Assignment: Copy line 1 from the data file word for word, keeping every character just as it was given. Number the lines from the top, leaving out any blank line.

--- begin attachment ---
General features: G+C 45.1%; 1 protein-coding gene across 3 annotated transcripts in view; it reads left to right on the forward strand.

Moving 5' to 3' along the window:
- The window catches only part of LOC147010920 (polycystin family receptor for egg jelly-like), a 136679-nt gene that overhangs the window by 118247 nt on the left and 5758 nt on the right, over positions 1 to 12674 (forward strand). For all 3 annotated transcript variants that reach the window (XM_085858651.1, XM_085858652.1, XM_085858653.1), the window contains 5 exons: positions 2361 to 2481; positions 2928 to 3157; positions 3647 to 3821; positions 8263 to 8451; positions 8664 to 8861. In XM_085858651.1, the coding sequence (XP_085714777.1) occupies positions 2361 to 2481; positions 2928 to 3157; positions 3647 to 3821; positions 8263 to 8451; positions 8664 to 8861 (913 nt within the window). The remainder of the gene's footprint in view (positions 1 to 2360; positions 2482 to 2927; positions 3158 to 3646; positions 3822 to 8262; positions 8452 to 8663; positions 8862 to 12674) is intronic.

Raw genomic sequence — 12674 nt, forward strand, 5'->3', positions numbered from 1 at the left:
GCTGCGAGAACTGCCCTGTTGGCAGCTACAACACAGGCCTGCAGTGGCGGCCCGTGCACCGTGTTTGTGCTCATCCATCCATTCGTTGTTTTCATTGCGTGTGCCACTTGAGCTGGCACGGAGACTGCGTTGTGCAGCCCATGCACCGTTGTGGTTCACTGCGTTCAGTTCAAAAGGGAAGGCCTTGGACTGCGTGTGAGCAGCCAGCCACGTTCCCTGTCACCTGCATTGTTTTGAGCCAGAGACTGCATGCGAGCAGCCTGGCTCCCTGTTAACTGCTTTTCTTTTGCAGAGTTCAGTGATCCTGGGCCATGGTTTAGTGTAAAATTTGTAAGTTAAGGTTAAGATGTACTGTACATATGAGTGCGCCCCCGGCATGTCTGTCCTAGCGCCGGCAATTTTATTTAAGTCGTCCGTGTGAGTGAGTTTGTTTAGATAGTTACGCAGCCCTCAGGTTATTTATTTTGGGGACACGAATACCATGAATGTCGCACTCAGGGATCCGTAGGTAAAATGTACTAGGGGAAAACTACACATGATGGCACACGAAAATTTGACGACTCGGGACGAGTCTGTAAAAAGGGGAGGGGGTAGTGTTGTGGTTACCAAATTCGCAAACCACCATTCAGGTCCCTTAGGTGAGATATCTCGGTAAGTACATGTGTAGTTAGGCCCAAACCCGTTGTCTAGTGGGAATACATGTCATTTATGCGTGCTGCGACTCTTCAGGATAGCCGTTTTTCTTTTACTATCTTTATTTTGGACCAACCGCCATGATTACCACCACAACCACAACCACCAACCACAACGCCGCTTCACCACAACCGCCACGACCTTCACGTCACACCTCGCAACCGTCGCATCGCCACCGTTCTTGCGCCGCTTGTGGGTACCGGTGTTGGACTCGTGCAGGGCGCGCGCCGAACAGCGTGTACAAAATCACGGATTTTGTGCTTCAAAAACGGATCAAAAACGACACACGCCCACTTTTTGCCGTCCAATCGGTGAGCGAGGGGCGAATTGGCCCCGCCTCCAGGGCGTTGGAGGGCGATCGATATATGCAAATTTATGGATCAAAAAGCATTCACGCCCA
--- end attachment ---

General features: G+C 45.1%; 1 protein-coding gene across 3 annotated transcripts in view; it reads left to right on the forward strand.